In a week in which the country and the world has held its breath while Nelson Mandela fights a lung infection in a Pretoria hospital, he stands tall and powerful on an inner city block. Nelson Mandela as a public figure is returned to Johannesburg, and specifically to the places he inhabited in the 1950s. Marco Cianfanelli’s newly unveiled sculpture of Mandela, “Shadowing Boxing” towers above Fox Street, Ferreirasdorp. Placed between Chancellor House and the Johannesburg Magistrate’s Court this must have been a path that a young Mandela walked many times.
Chancellor House, which has been recently renovated, was once Mandela and Tambo Attorneys, the first black law practice in Johannesburg. Today it houses a museum recording that history, the contents of which are unusually displayed in the windows for passersby to view. One of the exhibits is a photograph of Nelson Mandela, the boxer, sparring with Jerry Moloi on the rooftop of the South African Associated Newspapers Building in downtown Johannesburg. It was this image captured by Drum photographer Bob Gosani in 1952 that inspired Cianfanelli’s Shadow Boxing.
“The idea of boxing is a great metaphor to speak of the legal system,” says Cianfanelli. Writing about boxing, Mandela said: “I did not enjoy the violence of boxing so much as the science of it. I was intrigued by how one moved one’s body to protect oneself, how one used a strategy both to attack and retreat, how one paced oneself over a match.” Mandela was to spend much time in court, both as an attorney and as the accused, and in the boxer’s stance, the sculpture conveys both the defensive power and the possibility of a powerful strike.
Measuring close to six metres, Mandela stands atop a concrete plinth with his words etched across it. “In the ring, rank, age, colour, and wealth are irrelevant”. The sculpture is made up of layers of painted metal sheets, the different pieces making shadows on the figure and creating a 3-D effect. The use of colour appears to be a departure from many of Cianfanelli’s earlier works, but he says: “As an art student I majored in painting. Colour is not something I don’t do, there just hasn’t been much time to explore using paint.” He says the photograph suggested his approach. “The sculpture is a tribute to a black and white gray scale photo. I decided to add red, to make it more pronounced and also to link to the colour used on Chancellor House.”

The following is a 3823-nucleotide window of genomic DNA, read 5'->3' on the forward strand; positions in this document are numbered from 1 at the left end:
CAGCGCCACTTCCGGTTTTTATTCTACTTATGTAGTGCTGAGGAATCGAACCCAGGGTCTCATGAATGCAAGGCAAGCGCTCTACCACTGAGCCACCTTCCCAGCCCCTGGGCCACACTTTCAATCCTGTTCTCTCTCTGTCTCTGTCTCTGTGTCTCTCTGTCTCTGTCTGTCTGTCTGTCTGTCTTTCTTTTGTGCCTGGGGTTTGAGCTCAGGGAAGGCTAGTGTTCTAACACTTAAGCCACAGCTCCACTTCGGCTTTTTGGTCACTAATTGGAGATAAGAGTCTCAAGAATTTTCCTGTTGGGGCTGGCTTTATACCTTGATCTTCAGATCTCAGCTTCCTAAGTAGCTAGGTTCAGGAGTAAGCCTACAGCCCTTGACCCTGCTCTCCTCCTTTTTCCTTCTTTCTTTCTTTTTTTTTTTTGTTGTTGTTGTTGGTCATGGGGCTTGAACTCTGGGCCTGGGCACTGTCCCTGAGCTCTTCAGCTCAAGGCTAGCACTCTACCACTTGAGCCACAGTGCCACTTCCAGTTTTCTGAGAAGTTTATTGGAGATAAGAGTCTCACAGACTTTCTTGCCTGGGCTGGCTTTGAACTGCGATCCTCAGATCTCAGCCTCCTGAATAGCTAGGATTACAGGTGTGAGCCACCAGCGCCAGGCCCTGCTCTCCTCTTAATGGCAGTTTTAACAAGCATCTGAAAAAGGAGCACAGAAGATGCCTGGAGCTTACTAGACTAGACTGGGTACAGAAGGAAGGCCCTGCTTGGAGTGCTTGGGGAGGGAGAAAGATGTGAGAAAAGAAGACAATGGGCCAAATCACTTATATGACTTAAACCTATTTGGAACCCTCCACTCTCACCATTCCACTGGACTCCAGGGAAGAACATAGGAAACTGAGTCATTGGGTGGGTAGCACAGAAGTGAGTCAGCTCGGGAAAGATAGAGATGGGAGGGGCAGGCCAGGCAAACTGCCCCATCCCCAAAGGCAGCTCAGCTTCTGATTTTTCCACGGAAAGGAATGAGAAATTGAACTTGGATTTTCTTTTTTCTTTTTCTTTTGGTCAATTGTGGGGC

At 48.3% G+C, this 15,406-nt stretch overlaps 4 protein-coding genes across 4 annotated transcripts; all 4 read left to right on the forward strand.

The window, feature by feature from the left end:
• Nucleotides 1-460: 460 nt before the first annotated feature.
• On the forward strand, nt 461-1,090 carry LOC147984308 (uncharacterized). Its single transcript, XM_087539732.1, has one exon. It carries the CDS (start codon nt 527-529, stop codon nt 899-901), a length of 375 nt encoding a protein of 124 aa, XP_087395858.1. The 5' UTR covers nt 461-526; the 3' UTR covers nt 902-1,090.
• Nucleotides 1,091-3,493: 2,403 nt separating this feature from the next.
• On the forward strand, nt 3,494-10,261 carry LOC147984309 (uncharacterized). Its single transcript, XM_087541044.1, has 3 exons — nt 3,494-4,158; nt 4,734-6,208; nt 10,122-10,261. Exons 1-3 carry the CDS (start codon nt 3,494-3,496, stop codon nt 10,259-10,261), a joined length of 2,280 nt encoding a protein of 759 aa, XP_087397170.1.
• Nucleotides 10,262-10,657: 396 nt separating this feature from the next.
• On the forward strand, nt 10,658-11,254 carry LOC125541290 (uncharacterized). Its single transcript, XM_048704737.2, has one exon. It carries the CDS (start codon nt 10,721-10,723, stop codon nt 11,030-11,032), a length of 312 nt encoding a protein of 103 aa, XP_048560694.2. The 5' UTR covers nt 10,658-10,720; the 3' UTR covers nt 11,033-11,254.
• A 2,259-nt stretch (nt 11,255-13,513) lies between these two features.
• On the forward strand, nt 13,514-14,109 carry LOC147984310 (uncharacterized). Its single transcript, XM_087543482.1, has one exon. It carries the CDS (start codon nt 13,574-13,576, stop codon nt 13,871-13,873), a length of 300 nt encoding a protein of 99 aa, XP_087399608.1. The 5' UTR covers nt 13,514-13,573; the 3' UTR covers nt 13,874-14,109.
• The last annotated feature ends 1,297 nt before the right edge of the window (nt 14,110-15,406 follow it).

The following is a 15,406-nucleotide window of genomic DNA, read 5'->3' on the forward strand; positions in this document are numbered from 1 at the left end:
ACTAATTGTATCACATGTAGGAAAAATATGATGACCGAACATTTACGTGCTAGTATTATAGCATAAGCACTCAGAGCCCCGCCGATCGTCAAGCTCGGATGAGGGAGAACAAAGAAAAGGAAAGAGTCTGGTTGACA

With its graphical treatment and bold shades the sculpture calls to mind the famous Barack Obama poster image created by artist Shepard Fairey for the 2008 presidential campaign. Cianfanelli says: “It’s a bit of a pop play on Warhol’s gun slinging Elvis Presley. It puts it in the vein of a populist icon”.
This is Cianfanelli’s second Mandela work and they couldn’t be more different. The first is made up of a series of 50 steel columns that viewed collectively create a portrait of Mandela. That piece was conceptualised with Jeremy Rose of Mashabane Rose Architects and is placed at the site in Howick, Kwazulu Natal where police captured Mandela after he had spent months on the run. I ask him what it’s like to work on Mandela. He says: “I never imagined I would be doing sculptures of him. It’s just pure coincidence. There are so many images of him, and so many poor sculptures.” He says that one can’t help but be aware of “the issues of trading on someone’s name and buying into a legacy that exists.”
But the sculpture also commemorates the life and work of Bob Gosani and there’s something delightful about Cianfanelli having worked “with” Gosani to create it. It is truly a “public” artwork, inspiring both awe and response. I have watched as passersby, whether adult or children, stop to proudly pose for photos as boxers beneath it, or climb the plinth to strike the pose.
“The uniqueness of the piece – the character of the boxer rather than the political figure, which was also part of his persona – has made me very proud”, says Cianfanelli. Describing his work, Cianfanelli has written: “I am interested in making things that prompt a sense of the complexity of the present”. The idea that Mandela’s shadow will forever fall across Fox Street as an eternal reminder of the fight for justice, and the artwork’s accessibility to the people of the city adds another layer of meaning to a complex legacy that South Africans will spend forever trying to unravel.
* This article was first published in the Mail&Guardian 14/06/2013